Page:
Rainscreen wood sding 101

rainscreen siding

Rainscreen wood sding 101


If you live in an area with significant rainfall each year, you’ve probably dealt with the issues that it can cause. Rotting of the wood behind the siding of a home is a common issue in areas with higher moisture levels. Like many issues, prevention is a far better alternative to correcting the problem once it’s been discovered. For this reason, it’s usually recommended – and in areas where rainfall exceeds 60-inches a year often required – that you install rainscreen behind your wood siding. A rainscreen isn’t a material or thing, it’s a system that will allow your home to breathe beneath the siding, allowing air to pass through and moisture to dry out before it can become trapped and cause problems. Rainscreens can be installed beneath any type of wood siding, although combining a rainscreen with modified wood siding like Kebony helps to increase your chances of a successful installation.

What Is a Rainscreen?

In the simplest terms, a rainscreen is a ventilation gap between your siding and your home. A waterproof barrier is usually installed over your home, with furring strips attached to the studs, which your siding is installed on in turn. Some rainscreens also contain weep holes toward the bottom of the installation to allow for water to drain out, but this is not always necessary. In some instances, a drainage mat such as Driwall Rainscreen UV may be used without furring strips. The mat encourages airflow, while its dark color helps prevent it from showing through.

Another option to consider is a rainscreen clip like that from Climate-Shield. The clip works with wood siding like Kebony, and allows for the installation of the siding in any direction - including vertically, also without the use of furring strips. Made of Marine-grade aluminum, these clips have a lasting durability that ensure the successful installation and use of the system.

The basic purpose of the rainscreen is to allow for airflow and ventilation between your home and your siding. In areas that see heavy rainfall, it’s common for moisture to become trapped behind the siding where it can’t be seen. Over time, that moisture leads to issues such as wood rot, mold and mildew, which can be expensive and difficult to deal with and repair. Therefore, a rainscreen can help to keep the area dry and prevent these kinds of issues from occurring.

When Do You Need a Rainscreen?

Not every home or every wall is going to need a rainscreen. It’s generally recommended that a rainscreen be installed on homes where the average rainfall exceeds 20-inches per year. Even then, however, there are some walls and areas on the home’s exterior that may not require a rainscreen installation.

Short walls that have wide roof overhangs, such as porch walls, are less likely to see a buildup of moisture the way that tall walls and walls that aren’t as protected will. Therefore, you may not need to install a rainscreen on every exterior wall of your home.

Other times, it’s imperative that a rainscreen be installed. One of the factors that a rainscreen deals with is the distribution of moisture into areas where it can evaporate or drain. Walls sheathed in synthetic materials or that have spray foam on the interior are much more likely to need a rainscreen than walls that are sheathed in plywood.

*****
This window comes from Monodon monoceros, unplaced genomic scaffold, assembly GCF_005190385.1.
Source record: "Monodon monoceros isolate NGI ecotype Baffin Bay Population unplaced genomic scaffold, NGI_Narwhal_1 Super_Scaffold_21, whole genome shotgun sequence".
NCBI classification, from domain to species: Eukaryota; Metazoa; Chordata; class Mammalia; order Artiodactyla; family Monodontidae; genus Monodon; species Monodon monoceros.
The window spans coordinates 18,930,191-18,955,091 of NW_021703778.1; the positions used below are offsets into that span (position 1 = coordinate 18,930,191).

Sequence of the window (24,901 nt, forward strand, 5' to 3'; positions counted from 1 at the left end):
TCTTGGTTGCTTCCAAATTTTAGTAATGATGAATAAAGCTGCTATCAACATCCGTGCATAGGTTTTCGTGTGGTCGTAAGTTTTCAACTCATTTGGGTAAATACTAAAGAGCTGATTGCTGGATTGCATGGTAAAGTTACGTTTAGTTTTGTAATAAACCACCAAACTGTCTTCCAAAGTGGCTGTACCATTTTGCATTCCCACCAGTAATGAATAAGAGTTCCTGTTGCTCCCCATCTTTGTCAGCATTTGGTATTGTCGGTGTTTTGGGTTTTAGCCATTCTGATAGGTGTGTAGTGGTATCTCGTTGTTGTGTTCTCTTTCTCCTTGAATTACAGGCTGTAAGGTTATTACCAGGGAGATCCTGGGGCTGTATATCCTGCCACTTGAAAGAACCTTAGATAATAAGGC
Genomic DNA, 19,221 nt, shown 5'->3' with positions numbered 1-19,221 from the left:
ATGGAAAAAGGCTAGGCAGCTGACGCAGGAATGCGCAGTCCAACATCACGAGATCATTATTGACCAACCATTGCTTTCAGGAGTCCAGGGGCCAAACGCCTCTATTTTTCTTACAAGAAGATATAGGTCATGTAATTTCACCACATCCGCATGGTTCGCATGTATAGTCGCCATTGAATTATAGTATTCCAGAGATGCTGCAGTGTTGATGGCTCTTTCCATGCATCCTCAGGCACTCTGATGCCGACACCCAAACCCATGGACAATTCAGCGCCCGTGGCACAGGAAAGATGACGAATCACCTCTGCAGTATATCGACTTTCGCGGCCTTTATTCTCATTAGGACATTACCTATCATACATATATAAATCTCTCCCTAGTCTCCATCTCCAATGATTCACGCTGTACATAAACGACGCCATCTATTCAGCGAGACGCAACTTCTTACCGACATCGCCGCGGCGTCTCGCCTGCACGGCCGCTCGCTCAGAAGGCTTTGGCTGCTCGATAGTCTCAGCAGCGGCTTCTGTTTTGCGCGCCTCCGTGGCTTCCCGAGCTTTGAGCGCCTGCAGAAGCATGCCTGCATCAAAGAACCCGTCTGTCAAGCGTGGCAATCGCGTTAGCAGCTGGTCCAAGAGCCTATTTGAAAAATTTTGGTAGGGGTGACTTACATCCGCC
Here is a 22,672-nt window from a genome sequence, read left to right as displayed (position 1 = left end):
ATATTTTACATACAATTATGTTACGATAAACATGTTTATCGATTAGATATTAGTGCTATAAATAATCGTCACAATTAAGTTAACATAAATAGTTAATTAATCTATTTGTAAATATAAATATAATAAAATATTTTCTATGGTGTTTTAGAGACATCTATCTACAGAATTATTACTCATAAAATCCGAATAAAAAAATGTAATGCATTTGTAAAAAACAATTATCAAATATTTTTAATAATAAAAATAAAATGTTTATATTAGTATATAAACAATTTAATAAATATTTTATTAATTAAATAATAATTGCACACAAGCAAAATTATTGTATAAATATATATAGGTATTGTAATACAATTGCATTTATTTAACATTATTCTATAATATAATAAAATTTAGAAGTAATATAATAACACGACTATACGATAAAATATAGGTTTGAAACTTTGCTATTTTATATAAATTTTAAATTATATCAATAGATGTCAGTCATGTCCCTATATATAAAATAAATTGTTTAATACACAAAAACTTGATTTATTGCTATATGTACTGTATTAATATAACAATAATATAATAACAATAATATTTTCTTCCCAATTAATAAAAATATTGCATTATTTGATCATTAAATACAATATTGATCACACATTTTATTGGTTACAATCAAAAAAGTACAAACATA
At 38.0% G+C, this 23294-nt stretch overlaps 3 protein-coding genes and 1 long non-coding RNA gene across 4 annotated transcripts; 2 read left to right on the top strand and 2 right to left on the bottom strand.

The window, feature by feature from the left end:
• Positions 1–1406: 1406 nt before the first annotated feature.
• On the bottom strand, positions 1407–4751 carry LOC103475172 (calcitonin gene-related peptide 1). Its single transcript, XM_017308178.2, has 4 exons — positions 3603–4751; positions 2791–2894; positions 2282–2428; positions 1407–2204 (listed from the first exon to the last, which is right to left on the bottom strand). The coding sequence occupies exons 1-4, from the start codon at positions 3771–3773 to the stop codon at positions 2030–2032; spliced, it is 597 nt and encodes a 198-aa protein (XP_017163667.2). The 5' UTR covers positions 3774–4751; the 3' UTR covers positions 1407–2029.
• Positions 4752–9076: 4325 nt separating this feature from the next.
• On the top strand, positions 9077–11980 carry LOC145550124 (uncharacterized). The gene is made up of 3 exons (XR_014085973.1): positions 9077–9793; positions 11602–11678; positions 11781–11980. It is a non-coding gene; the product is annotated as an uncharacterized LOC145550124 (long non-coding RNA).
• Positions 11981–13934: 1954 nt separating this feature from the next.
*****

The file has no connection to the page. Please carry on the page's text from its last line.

How Large Does the Rainscreen Gap Need to Be?

Arguably, the most important part of the rainscreen is the gap between the siding and wall. It’s this gap that allows or airflow and ventilation, as well as for drainage. It has been found that a gap a small as 1/16-inch is enough to let air circulate in this area. However, most builders use a ¼-inch gap, because the furring strips commonly used to create the gap are sized accordingly. However, you can use a deeper gap if necessary as well – ½-inch or ¾-inch gap can be used in areas of high rainfall. Larger gaps may also be necessary if the sheathing does not allow for moisture evaporation or distribution through the area.

If you are installing a rigid foam insulation over the home, your furring strips may need to be thicker as well, simply to allow for the installation of the rainscreen; a ¾-inch gap may be necessary simply to allow the installation of the strips to the home.

Pairing a Rainscreen with Modified Wood

A rainscreen is definitely beneficial for any home clad in wood siding. Wood siding is capable of absorbing water, which in turn needs to find a way to be redistributed to avoid problems such as wood rot or mold.

Pairing a rainscreen with modified wood helps the system work even better, because the modified wood is less likely to absorb and hold onto moisture. It’s also less likely to develop issues when exposed to moisture, such as rotting or mold growth. For homes that are in high rainfall areas, a rainscreen installed with modified wood siding can add double protection to the home, ensuring that the siding will not suffer from the moisture or spread that moisture and related issues to the house sheathing underneath. A smaller gap can be used, because less redistribution is required, and the system can last longer without need of repair or replacement.

Install a Rainscreen with Your Wood Siding

Installing a rainscreen with your wood siding helps to protect the home from moisture problems associated with rainfall. Pairing that rainscreen with Kebony modified wood helps to increase that protection and ensure that the installation of the siding and rainscreen will last as long as possible. Protect your home from moisture issues by installing a rainscreen beneath your wood siding to ensure your home’s longevity no matter where you live.